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4 ways to take charge of your own CPD

Develop your subject and pedagogical knowledge beyond statutory INSETS with these ideas from Tanya Price

  • 4 ways to take charge of your own CPD

I’ve taught for 17 years, but always struggled to find time for developing my subject and pedagogical knowledge beyond statutory INSETS.

That all changed six months ago, when I opted to take charge of my own CPD during lockdown…

1 | Getting creative

I first created a YouTube Channel called The Price Academy and started producing bite-sized history videos for remote learning and classroom use.

I initially focused on topics I’d recently taught, basing one series on the Miranda Kaufmann’s book The Black Tudors and another on the civil rights movement.

After reading The Five by Hallie Rubenhold, which highlights the stories of Jack the Ripper’s victims, I diversified and began researching and producing daily videos that followed a theme – ‘Medieval Mondays’, ‘Tudor Tuesdays’ and so on.

2 | Spreading the word

There are many fabulous teaching groups on social media, but few that let teachers advertise their creations.

That inspired me to set up the History Teachers UK Share Space on Facebook, to help history teachers share good practice while promoting their own work, should they wish.

The member count rapidly rose to over 1,700 in just five weeks, prompting our admin team to set up themed CPD days – my own being ‘NQT Support Sunday’.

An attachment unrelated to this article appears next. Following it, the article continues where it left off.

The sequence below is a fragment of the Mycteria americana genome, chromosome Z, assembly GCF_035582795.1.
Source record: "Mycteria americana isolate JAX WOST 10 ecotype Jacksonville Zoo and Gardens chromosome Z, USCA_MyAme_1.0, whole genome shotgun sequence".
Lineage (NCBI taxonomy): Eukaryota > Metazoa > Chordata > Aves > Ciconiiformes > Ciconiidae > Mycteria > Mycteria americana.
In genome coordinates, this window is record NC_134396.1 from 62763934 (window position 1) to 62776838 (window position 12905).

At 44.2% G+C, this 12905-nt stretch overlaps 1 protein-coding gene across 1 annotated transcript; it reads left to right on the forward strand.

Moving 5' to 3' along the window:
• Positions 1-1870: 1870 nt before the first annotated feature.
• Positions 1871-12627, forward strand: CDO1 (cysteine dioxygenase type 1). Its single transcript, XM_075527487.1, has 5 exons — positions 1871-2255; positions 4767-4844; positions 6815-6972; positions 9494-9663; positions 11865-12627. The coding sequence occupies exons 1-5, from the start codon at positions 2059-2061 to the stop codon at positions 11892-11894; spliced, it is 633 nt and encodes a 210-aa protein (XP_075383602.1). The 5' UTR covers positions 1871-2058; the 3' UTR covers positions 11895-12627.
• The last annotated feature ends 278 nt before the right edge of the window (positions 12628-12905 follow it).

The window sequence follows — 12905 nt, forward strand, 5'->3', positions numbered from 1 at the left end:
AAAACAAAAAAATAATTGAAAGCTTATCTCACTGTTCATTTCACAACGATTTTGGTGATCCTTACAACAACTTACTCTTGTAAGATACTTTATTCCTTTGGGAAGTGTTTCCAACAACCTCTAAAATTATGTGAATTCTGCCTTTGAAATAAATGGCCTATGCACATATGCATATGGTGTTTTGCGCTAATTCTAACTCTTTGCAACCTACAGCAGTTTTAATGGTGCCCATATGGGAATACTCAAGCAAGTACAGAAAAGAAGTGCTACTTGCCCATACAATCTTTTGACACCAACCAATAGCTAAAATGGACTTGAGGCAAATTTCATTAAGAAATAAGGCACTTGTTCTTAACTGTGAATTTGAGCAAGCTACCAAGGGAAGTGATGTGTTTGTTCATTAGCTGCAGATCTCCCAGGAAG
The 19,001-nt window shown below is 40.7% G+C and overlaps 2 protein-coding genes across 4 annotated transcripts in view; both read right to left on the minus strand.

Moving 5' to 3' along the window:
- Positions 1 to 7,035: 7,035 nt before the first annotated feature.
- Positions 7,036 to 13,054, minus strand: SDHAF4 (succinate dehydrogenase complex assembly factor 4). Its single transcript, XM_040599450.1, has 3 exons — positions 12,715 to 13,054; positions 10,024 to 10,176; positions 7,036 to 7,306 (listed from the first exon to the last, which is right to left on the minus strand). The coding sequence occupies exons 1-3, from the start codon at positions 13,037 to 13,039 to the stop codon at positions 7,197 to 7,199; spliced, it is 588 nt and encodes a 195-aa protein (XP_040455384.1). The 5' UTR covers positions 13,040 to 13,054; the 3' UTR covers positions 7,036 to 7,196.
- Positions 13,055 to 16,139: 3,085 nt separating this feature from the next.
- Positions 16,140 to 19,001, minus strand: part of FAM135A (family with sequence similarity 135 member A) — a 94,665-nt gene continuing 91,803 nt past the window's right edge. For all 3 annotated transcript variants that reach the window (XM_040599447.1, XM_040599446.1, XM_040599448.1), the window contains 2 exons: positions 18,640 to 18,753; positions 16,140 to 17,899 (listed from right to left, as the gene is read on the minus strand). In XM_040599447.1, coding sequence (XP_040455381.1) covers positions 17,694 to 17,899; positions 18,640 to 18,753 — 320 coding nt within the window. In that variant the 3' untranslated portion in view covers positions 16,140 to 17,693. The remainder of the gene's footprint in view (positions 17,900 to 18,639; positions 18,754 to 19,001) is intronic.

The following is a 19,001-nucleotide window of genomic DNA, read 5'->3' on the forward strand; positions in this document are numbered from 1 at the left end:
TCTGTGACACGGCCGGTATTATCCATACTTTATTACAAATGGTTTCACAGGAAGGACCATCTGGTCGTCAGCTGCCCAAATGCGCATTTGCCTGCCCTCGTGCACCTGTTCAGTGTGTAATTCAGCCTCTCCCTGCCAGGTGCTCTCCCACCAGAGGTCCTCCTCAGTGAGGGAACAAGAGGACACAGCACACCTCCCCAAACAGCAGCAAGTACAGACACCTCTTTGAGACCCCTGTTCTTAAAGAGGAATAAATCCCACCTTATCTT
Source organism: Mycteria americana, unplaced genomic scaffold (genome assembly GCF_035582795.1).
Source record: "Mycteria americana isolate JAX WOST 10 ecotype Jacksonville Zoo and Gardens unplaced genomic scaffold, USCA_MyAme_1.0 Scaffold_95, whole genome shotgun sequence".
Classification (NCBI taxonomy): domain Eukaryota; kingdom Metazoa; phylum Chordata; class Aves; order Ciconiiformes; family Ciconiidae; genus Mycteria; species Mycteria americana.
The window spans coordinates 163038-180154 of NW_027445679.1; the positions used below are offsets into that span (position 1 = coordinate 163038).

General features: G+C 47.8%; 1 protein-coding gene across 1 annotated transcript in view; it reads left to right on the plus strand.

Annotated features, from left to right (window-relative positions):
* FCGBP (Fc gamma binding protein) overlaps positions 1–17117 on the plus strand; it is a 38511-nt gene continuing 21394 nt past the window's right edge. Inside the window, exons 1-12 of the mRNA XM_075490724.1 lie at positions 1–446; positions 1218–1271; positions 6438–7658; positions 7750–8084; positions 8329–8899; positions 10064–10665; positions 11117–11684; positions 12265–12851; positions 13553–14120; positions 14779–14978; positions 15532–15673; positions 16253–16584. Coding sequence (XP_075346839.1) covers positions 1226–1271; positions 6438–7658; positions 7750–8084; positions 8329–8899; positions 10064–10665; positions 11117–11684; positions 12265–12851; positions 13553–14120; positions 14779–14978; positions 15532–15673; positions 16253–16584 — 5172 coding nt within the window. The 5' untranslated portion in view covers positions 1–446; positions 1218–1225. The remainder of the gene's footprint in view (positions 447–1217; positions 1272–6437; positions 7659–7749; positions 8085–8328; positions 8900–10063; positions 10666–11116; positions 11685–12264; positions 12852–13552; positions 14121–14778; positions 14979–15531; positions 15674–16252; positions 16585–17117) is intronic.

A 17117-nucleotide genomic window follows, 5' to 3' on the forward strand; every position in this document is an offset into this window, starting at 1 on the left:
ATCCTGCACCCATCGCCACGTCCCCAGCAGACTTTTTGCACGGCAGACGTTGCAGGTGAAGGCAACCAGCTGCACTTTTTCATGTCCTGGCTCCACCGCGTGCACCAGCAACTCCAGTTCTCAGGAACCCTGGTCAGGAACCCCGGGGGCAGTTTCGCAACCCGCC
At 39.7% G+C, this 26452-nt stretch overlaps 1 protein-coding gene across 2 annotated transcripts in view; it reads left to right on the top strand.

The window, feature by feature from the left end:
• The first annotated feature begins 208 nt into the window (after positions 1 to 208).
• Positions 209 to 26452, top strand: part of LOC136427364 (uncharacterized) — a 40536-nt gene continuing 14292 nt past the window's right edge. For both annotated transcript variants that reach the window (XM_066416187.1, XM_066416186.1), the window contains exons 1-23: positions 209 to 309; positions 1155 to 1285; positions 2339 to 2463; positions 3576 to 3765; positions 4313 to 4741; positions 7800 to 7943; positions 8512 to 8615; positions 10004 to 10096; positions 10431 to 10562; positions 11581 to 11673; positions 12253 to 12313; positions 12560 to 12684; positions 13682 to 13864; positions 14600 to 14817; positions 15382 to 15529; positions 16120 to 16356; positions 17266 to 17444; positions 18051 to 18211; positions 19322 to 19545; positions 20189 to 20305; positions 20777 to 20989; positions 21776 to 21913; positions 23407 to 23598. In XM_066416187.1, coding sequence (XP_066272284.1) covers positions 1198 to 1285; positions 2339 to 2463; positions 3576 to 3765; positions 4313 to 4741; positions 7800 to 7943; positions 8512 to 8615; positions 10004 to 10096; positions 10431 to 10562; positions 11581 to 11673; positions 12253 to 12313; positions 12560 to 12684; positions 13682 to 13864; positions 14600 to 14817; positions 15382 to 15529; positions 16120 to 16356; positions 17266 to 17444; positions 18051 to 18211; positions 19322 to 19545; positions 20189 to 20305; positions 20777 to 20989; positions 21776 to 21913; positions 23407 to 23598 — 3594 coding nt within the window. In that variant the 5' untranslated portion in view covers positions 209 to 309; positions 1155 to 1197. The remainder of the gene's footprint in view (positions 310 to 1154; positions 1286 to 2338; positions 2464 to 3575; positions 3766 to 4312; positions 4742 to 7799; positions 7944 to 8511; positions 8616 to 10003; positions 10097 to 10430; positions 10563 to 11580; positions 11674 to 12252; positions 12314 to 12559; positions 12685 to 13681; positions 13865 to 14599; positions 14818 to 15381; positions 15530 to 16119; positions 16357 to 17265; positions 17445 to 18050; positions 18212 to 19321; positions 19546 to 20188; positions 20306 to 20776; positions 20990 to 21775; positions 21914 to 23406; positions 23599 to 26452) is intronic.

3 | Finding a partner

Alongside fellow history teacher Andrew Hassan, we began the #NQTSupportSunday Twitter hashtag to try and collate tips for NQTs (me having previously been an NQT mentor, and Andy having just finished his NQT year).

The response was overwhelming, and led to Andy and I leading regular Zoom CPD sessions for NQTs on a half-termly basis.

4 | Forming a team

This led to the creation of The Teachers’ Studio – a team comprising an EY practitioner, two primary teachers and three secondary teachers, including Andy and myself.

We presented our first NQT support session via Zoom in September, and now have a dedicated Twitter account (@studio_teachers) and YouTube channel.


Tanya Price is a history teacher based in Cheshire; her Price Academy YouTube channel can found here, and you can follow her at @tanyaalex38.

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